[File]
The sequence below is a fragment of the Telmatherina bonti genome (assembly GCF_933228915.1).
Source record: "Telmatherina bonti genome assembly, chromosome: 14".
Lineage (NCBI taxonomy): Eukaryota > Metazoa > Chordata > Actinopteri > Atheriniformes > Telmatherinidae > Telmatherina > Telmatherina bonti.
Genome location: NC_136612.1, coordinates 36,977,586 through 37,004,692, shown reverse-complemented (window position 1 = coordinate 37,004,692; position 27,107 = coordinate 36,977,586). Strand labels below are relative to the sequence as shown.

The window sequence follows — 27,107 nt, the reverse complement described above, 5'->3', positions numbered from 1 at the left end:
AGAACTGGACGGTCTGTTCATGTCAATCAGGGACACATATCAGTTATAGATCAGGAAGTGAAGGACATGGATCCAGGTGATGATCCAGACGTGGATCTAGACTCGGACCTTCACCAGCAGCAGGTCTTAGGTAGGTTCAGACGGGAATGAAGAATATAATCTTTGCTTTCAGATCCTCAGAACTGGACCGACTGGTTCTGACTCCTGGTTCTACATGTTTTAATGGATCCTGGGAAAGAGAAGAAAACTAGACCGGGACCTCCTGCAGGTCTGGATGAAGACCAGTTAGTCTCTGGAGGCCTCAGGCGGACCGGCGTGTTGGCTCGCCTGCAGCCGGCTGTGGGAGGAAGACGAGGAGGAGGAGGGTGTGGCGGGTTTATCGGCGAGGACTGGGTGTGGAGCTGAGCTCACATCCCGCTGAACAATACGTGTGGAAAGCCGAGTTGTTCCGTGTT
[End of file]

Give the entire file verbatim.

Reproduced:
The sequence below is a fragment of the Telmatherina bonti genome (assembly GCF_933228915.1).
Source record: "Telmatherina bonti genome assembly, chromosome: 14".
Lineage (NCBI taxonomy): Eukaryota > Metazoa > Chordata > Actinopteri > Atheriniformes > Telmatherinidae > Telmatherina > Telmatherina bonti.
Genome location: NC_136612.1, coordinates 36,977,586 through 37,004,692, shown reverse-complemented (window position 1 = coordinate 37,004,692; position 27,107 = coordinate 36,977,586). Strand labels below are relative to the sequence as shown.

The window sequence follows — 27,107 nt, the reverse complement described above, 5'->3', positions numbered from 1 at the left end:
AGAACTGGACGGTCTGTTCATGTCAATCAGGGACACATATCAGTTATAGATCAGGAAGTGAAGGACATGGATCCAGGTGATGATCCAGACGTGGATCTAGACTCGGACCTTCACCAGCAGCAGGTCTTAGGTAGGTTCAGACGGGAATGAAGAATATAATCTTTGCTTTCAGATCCTCAGAACTGGACCGACTGGTTCTGACTCCTGGTTCTACATGTTTTAATGGATCCTGGGAAAGAGAAGAAAACTAGACCGGGACCTCCTGCAGGTCTGGATGAAGACCAGTTAGTCTCTGGAGGCCTCAGGCGGACCGGCGTGTTGGCTCGCCTGCAGCCGGCTGTGGGAGGAAGACGAGGAGGAGGAGGGTGTGGCGGGTTTATCGGCGAGGACTGGGTGTGGAGCTGAGCTCACATCCCGCTGAACAATACGTGTGGAAAGCCGAGTTGTTCCGTGTT